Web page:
Hasmukh Parikh is a Gujarati Indian American who operates a small IT Consulting company, "Shree Ganesh Computers Limited Inc" in the Jackson Heights neighborhood of Queens, New York City, New York in the United States. Hasmukh comes from a wealthy family in the peanut business in Ahmedabad, Gujarat, India. Staffed by a uninterested and lazy cast of characters, his business flounders. His home life is not much better. His wife Dimple, a Punjabi Indian American, who is a frustrated and jobless artist, complains constantly about not having enough time to explore her creativity because of the demands of taking care of her dog, Bobby. Hasmukh tries desperately to balance his work and family, but neither seem to have his best interest at heart.[7]

Cast and characters[edit]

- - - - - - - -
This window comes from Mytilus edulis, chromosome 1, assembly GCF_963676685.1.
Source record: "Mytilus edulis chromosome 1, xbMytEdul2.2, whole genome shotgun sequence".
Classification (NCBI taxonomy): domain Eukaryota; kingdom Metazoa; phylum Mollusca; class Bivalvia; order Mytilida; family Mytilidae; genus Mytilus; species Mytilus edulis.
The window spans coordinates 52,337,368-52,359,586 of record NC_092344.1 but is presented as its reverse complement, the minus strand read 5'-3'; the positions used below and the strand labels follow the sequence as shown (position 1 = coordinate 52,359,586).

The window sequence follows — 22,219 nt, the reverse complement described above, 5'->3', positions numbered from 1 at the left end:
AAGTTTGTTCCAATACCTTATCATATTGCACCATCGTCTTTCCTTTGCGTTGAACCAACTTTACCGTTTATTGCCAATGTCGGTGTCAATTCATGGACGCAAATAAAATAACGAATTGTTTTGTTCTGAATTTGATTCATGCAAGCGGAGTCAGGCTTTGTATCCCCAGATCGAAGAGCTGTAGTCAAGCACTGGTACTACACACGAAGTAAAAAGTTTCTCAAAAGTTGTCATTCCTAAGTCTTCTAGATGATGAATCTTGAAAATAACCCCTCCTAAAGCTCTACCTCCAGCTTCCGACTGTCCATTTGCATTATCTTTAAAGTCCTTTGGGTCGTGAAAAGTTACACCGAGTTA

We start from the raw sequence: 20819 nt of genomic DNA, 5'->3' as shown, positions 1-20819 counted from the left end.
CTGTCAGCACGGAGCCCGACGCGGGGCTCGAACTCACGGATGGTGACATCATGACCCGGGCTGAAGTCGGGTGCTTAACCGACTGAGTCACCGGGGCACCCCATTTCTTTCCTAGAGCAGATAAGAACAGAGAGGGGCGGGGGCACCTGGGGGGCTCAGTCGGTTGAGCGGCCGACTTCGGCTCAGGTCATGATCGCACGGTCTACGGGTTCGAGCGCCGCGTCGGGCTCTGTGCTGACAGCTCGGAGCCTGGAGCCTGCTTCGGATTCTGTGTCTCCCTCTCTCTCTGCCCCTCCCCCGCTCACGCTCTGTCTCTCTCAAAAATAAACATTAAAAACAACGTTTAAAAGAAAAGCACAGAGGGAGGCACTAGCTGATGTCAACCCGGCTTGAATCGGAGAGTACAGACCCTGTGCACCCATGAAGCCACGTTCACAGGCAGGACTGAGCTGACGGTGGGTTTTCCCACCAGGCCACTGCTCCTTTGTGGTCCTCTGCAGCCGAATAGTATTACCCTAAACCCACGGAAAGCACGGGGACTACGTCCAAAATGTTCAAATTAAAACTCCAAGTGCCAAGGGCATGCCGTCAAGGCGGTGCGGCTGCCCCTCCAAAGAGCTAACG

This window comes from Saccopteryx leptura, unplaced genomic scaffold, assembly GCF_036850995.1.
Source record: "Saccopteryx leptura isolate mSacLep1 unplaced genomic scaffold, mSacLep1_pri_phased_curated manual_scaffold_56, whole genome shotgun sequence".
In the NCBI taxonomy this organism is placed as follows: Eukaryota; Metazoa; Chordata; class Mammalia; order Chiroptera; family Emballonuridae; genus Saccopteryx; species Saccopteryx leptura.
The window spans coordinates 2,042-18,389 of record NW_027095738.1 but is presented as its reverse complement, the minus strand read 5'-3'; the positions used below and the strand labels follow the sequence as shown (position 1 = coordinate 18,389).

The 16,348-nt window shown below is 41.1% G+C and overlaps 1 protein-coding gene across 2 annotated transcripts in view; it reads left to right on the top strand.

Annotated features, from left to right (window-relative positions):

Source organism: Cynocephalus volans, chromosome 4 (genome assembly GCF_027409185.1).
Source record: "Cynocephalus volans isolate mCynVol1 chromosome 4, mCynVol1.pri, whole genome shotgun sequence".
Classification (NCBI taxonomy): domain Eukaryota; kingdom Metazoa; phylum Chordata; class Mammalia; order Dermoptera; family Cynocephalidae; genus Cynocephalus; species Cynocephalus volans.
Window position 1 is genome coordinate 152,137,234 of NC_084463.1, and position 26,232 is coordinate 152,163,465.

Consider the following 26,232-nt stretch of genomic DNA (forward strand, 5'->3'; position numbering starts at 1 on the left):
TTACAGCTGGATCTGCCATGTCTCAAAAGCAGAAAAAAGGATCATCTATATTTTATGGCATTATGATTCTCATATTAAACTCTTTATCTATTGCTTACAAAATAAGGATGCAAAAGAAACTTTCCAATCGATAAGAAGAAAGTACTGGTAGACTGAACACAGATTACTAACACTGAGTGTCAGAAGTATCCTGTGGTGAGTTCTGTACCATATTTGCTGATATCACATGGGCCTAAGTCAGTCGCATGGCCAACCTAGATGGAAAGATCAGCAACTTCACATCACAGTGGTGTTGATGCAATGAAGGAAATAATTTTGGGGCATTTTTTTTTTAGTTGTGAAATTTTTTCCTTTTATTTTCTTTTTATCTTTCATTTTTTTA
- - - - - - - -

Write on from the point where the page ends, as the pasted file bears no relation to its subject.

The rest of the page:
• Rajeev Varma as Hasmukh Parikh
  • Shenaz Treasury as Dimple Parikh
  • Remy Munasifi as Hyder
  • Kapil Bawa as Papa ji
  • Omi Vaidya as Balan Sree Ramakrishnan
  • Sana Serrai as Samantha
  • Johnathan Horvath as Matthew McGinley
  • Akaash Singh as Mookie
  • Melanie Chandra as Roli
  • Jaspal Binning as Gautam
  • Doug E. Doug as Lemont
  • Hari Dev as Joseph
  • Subodh Batra as Sunny
  • Indraneil Joshi as Dhansukh Parikh
  • Jayanthi as Balan's mother

Production[edit]

Development[edit]